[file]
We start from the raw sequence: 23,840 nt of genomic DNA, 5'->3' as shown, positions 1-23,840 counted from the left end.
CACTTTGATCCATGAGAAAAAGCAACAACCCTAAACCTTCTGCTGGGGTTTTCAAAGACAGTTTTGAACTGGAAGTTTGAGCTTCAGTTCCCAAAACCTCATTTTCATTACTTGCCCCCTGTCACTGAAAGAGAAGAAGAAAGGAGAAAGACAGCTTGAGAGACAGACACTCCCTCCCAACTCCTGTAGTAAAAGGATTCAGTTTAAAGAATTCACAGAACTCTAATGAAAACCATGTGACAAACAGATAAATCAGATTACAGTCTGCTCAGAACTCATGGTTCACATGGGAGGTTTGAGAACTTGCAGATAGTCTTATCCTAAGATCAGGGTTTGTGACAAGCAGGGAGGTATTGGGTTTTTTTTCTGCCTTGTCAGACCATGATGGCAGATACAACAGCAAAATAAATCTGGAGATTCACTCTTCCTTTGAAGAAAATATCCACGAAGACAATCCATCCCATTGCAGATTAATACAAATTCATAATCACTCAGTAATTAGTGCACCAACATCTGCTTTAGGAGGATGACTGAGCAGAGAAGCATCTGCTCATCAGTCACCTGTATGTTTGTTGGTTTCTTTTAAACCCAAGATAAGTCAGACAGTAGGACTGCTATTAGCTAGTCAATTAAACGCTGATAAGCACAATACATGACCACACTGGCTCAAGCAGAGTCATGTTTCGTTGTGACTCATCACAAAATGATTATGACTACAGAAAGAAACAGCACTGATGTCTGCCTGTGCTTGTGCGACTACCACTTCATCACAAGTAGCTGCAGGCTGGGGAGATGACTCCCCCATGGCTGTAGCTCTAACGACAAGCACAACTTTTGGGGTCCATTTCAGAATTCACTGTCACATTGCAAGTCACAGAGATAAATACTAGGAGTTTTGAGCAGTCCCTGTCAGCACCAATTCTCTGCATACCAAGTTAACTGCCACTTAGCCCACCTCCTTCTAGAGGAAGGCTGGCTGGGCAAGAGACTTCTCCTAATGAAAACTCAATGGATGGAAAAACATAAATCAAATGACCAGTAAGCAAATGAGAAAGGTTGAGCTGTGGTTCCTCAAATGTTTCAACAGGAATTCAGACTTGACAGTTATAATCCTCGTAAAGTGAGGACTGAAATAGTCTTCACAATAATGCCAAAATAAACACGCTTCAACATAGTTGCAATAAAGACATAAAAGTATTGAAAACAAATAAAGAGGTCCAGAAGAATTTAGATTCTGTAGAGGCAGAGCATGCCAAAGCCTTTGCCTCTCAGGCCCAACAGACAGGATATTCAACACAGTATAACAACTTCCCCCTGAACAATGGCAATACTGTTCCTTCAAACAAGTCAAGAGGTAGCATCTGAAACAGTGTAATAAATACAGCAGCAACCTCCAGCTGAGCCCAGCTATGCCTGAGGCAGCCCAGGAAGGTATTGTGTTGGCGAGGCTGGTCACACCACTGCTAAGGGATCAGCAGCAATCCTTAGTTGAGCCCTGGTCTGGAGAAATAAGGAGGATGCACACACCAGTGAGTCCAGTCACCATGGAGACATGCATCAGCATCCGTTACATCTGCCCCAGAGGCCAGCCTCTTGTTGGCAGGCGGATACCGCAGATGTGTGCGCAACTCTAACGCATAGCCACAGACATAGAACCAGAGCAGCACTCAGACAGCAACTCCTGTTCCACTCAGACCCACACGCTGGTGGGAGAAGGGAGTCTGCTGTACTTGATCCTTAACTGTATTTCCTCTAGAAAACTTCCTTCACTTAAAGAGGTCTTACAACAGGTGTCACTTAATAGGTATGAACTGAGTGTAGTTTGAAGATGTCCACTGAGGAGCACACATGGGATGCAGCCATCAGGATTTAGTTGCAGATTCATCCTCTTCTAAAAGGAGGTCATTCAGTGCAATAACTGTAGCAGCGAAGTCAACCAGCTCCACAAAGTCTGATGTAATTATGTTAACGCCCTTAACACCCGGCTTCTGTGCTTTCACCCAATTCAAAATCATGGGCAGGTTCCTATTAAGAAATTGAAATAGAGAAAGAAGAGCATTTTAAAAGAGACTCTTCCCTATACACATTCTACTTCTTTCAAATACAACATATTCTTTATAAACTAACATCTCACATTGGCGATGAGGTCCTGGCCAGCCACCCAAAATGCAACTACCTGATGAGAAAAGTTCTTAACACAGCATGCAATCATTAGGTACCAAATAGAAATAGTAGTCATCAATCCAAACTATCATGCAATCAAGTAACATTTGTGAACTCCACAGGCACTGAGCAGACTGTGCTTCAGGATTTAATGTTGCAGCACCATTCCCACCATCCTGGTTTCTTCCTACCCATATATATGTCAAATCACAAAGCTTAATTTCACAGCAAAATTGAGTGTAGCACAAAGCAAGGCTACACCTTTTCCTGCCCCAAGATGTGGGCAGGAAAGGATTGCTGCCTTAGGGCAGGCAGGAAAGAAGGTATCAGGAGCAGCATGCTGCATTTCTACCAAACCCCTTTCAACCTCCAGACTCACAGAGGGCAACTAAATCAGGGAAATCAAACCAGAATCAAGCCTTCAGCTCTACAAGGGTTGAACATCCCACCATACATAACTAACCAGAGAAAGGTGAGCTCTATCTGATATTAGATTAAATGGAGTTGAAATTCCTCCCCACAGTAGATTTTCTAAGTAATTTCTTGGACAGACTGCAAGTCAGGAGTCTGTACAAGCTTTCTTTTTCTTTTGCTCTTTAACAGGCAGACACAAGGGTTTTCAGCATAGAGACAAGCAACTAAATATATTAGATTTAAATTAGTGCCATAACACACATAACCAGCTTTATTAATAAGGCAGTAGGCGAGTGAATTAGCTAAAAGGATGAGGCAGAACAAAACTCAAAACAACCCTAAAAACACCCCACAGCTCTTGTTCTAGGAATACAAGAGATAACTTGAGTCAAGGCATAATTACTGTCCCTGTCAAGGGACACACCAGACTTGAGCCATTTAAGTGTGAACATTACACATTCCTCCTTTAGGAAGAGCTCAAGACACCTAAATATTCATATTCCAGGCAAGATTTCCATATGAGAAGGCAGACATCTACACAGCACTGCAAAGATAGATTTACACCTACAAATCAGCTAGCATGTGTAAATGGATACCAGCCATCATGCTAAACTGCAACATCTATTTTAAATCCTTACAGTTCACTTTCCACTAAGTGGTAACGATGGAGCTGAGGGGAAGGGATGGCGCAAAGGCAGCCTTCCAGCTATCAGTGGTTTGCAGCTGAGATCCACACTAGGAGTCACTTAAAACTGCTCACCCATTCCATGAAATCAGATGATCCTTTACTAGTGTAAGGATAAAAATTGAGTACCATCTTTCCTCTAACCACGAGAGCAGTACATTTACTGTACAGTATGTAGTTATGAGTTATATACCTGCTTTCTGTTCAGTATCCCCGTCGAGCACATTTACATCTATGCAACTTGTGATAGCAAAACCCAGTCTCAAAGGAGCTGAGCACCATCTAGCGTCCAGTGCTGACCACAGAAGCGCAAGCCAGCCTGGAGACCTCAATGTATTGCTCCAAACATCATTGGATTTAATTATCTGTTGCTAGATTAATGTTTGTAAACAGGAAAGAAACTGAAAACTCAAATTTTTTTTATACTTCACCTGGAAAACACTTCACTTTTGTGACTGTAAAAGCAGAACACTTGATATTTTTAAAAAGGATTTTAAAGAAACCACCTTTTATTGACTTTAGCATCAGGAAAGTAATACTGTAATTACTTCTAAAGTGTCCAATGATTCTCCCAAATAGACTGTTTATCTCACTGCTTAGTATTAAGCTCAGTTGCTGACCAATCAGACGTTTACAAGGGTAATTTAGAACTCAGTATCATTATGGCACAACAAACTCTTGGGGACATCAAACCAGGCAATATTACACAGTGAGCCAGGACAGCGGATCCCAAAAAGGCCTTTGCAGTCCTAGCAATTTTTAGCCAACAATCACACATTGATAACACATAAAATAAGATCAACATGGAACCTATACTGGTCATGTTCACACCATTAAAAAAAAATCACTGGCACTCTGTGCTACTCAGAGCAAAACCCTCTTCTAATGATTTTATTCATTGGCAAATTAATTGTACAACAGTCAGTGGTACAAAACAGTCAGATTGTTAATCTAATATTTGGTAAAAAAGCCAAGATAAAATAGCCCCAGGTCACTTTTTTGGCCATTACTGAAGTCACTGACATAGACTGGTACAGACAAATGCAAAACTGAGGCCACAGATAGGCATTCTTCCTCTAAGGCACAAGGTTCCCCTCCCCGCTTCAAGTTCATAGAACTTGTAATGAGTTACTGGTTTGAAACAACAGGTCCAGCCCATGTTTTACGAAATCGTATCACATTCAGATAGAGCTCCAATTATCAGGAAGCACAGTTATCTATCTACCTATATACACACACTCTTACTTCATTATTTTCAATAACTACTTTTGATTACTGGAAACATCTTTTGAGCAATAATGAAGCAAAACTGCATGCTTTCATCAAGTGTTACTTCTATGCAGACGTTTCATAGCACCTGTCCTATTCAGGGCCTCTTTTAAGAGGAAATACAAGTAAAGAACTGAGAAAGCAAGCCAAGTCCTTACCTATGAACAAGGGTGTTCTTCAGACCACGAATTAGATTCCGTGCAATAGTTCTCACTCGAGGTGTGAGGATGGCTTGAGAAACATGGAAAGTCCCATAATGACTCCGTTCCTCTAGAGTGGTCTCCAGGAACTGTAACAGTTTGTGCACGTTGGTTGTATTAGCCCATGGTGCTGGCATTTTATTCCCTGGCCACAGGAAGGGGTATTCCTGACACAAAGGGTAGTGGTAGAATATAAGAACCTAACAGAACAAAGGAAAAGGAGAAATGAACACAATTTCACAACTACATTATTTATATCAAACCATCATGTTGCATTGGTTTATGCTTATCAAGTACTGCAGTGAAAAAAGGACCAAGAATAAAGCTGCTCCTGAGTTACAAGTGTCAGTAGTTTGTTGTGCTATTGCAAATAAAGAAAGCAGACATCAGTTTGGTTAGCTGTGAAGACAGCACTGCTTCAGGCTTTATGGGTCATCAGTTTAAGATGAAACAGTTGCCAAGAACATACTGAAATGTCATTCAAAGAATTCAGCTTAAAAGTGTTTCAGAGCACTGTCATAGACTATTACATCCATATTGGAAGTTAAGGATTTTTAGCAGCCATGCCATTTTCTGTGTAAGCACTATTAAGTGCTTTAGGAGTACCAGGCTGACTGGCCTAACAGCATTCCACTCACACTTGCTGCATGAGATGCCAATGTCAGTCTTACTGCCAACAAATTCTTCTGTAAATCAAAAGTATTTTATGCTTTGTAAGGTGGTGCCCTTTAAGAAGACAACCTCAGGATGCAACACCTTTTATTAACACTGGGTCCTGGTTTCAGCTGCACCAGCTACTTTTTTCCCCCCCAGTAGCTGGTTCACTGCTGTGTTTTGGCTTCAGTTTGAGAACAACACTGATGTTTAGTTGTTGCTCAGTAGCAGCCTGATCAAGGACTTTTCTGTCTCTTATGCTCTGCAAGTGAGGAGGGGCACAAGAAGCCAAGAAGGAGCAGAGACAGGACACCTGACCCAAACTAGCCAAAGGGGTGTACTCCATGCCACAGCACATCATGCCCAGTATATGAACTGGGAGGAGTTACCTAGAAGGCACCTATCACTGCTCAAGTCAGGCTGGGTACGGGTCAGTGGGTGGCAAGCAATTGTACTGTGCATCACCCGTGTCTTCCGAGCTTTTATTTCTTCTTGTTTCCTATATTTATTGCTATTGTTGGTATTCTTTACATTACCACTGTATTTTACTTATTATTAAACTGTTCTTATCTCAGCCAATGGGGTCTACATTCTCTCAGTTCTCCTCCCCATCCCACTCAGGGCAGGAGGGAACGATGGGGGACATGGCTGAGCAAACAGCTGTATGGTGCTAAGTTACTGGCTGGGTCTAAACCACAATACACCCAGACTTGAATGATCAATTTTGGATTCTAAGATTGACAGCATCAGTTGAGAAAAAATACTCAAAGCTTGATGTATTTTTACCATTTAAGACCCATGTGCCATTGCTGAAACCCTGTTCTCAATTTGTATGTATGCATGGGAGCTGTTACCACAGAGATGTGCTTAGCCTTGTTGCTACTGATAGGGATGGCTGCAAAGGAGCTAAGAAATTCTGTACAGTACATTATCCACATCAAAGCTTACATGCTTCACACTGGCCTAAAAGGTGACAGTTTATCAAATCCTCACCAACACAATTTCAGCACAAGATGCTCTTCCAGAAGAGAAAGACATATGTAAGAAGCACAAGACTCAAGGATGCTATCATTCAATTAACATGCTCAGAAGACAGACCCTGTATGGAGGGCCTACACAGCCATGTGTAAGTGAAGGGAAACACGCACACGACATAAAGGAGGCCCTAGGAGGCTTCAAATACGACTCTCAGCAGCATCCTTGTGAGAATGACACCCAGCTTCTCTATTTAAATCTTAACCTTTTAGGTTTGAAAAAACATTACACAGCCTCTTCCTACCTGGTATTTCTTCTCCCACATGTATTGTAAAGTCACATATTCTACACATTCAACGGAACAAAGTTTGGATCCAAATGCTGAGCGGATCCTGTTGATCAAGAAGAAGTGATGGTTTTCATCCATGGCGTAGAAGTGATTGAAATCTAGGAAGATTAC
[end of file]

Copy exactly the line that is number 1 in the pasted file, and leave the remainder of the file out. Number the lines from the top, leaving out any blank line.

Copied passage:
We start from the raw sequence: 23,840 nt of genomic DNA, 5'->3' as shown, positions 1-23,840 counted from the left end.